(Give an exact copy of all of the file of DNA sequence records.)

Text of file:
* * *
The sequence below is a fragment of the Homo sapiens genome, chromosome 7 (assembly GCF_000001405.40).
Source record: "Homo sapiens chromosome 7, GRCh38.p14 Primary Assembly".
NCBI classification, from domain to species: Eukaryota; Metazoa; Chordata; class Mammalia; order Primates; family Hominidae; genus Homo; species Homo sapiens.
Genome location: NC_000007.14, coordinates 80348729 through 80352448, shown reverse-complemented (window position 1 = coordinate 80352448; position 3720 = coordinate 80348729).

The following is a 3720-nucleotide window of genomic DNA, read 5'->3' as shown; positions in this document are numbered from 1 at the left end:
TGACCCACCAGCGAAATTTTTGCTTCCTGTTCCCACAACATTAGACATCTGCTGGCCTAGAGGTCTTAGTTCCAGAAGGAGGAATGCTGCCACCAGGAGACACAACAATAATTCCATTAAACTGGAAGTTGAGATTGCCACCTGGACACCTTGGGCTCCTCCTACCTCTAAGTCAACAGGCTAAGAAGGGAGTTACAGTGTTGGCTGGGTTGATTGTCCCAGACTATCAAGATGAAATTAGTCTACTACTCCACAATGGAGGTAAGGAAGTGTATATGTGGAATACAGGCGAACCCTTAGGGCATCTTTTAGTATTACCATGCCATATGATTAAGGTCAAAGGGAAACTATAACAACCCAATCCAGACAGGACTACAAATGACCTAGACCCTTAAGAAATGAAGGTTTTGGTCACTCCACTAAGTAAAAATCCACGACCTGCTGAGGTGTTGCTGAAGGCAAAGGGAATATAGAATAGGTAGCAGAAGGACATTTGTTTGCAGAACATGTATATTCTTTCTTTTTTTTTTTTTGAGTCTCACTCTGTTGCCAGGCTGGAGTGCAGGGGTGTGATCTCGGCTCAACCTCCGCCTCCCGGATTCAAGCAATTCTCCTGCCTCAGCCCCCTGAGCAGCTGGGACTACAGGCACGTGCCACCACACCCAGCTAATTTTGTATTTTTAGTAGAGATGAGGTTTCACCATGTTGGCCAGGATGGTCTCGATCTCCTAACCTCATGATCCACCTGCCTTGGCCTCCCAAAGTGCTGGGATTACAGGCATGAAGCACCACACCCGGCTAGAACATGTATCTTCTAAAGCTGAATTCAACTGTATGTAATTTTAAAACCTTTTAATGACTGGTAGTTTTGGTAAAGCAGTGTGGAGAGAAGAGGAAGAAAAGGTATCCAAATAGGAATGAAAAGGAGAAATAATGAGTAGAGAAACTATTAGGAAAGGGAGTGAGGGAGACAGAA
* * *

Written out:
The sequence below is a fragment of the Homo sapiens genome, chromosome 7 (assembly GCF_000001405.40).
Source record: "Homo sapiens chromosome 7, GRCh38.p14 Primary Assembly".
NCBI classification, from domain to species: Eukaryota; Metazoa; Chordata; class Mammalia; order Primates; family Hominidae; genus Homo; species Homo sapiens.
Genome location: NC_000007.14, coordinates 80348729 through 80352448, shown reverse-complemented (window position 1 = coordinate 80352448; position 3720 = coordinate 80348729).

The following is a 3720-nucleotide window of genomic DNA, read 5'->3' as shown; positions in this document are numbered from 1 at the left end:
TGACCCACCAGCGAAATTTTTGCTTCCTGTTCCCACAACATTAGACATCTGCTGGCCTAGAGGTCTTAGTTCCAGAAGGAGGAATGCTGCCACCAGGAGACACAACAATAATTCCATTAAACTGGAAGTTGAGATTGCCACCTGGACACCTTGGGCTCCTCCTACCTCTAAGTCAACAGGCTAAGAAGGGAGTTACAGTGTTGGCTGGGTTGATTGTCCCAGACTATCAAGATGAAATTAGTCTACTACTCCACAATGGAGGTAAGGAAGTGTATATGTGGAATACAGGCGAACCCTTAGGGCATCTTTTAGTATTACCATGCCATATGATTAAGGTCAAAGGGAAACTATAACAACCCAATCCAGACAGGACTACAAATGACCTAGACCCTTAAGAAATGAAGGTTTTGGTCACTCCACTAAGTAAAAATCCACGACCTGCTGAGGTGTTGCTGAAGGCAAAGGGAATATAGAATAGGTAGCAGAAGGACATTTGTTTGCAGAACATGTATATTCTTTCTTTTTTTTTTTTTGAGTCTCACTCTGTTGCCAGGCTGGAGTGCAGGGGTGTGATCTCGGCTCAACCTCCGCCTCCCGGATTCAAGCAATTCTCCTGCCTCAGCCCCCTGAGCAGCTGGGACTACAGGCACGTGCCACCACACCCAGCTAATTTTGTATTTTTAGTAGAGATGAGGTTTCACCATGTTGGCCAGGATGGTCTCGATCTCCTAACCTCATGATCCACCTGCCTTGGCCTCCCAAAGTGCTGGGATTACAGGCATGAAGCACCACACCCGGCTAGAACATGTATCTTCTAAAGCTGAATTCAACTGTATGTAATTTTAAAACCTTTTAATGACTGGTAGTTTTGGTAAAGCAGTGTGGAGAGAAGAGGAAGAAAAGGTATCCAAATAGGAATGAAAAGGAGAAATAATGAGTAGAGAAACTATTAGGAAAGGGAGTGAGGGAGACAGAA